(b) Provides warning: It is very important to provide advance warning that punishment will follow unacceptable behavior. As you move closer to hot stove, you are warned by its heat that you will be burned if you touch it.

(c) Gives consistent punishment: Disciplinary action should also be consistent in that everyone who performs the same act will be punished accordingly. As with a hot stove, each person who touches it is burned the same.

(d) Burns impersonally: Disciplinary action should be impersonal. There are no favorites when this approach is followed.

The result is consistent; whoever touches a hot stove will always get burned

The result is impersonal because whoever touches a hot stove is burned. The burn was caused by the act of touching the stove, not because of who the person is. Discipline should be directed against the act and not against the person.

The comparison between the "hot stove rule" and disciplinary action is obvious.

Universal Principles of Management by Henri Fayol

Fayol's career began as a mining engineer. He then moved into research geology and in 1888 joined, Comambault as Director. Comambault was in difficulty but Fayol turned the operation round. On retirement he published his work - a comprehensive theory of administration - described and classified administrative management roles and processes then became recognised and referenced by others in the growing discourse about management. He is frequently seen as a key, early contributor to a classical or administrative management school of thought.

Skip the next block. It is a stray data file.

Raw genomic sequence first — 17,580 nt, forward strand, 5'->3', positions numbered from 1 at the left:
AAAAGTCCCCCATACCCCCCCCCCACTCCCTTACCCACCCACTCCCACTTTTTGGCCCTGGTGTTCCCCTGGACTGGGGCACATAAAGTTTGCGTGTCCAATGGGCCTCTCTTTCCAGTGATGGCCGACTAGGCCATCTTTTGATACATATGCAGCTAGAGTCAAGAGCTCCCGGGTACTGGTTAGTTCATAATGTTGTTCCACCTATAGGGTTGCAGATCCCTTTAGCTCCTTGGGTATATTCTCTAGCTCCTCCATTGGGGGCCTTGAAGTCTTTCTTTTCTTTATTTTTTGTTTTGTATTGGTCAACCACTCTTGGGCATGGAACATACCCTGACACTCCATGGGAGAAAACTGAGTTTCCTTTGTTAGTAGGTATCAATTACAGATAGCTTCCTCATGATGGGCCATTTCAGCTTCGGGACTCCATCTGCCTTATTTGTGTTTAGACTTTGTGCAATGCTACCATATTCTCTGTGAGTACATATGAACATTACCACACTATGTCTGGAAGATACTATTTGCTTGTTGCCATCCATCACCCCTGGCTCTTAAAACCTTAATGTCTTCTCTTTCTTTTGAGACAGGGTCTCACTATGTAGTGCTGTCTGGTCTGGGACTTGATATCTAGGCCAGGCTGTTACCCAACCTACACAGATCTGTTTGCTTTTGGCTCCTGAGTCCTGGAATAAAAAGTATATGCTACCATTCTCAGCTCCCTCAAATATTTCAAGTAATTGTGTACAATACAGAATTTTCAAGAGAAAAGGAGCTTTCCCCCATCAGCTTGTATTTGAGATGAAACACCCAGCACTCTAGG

His theorising about administration was built on personal observation and experience of what worked well in terms of organisation. His aspiration for an "administrative science" sought a consistent set of principles that all organizations must apply in order to run properly.
F. W. Taylor published "The Principles of Scientific Management" in the USA in 1911, and Fayol in 1916 examined the nature of management and administration on the basis of his French mining organisation experiences..
Both Fayol and Taylor were arguing that principles existed which all organisations - in order to operate and be administered efficiently - could implement. This type of assertion typifies a "one best way" approach to management thinking. Fayol's five functions are still relevant to discussion today about management roles and action.
1. To Forecast And Plan - Prevoyance
examine the future and draw up plans of action
2. To Organise
build up the structure, material and human of the undertaking
3. To Command
maintain activity among the personnel
4. To Co-Ordinate
bind together, unify and harmonise activity and effort
5. To Control
see that everything occurs in conformity with policy and practise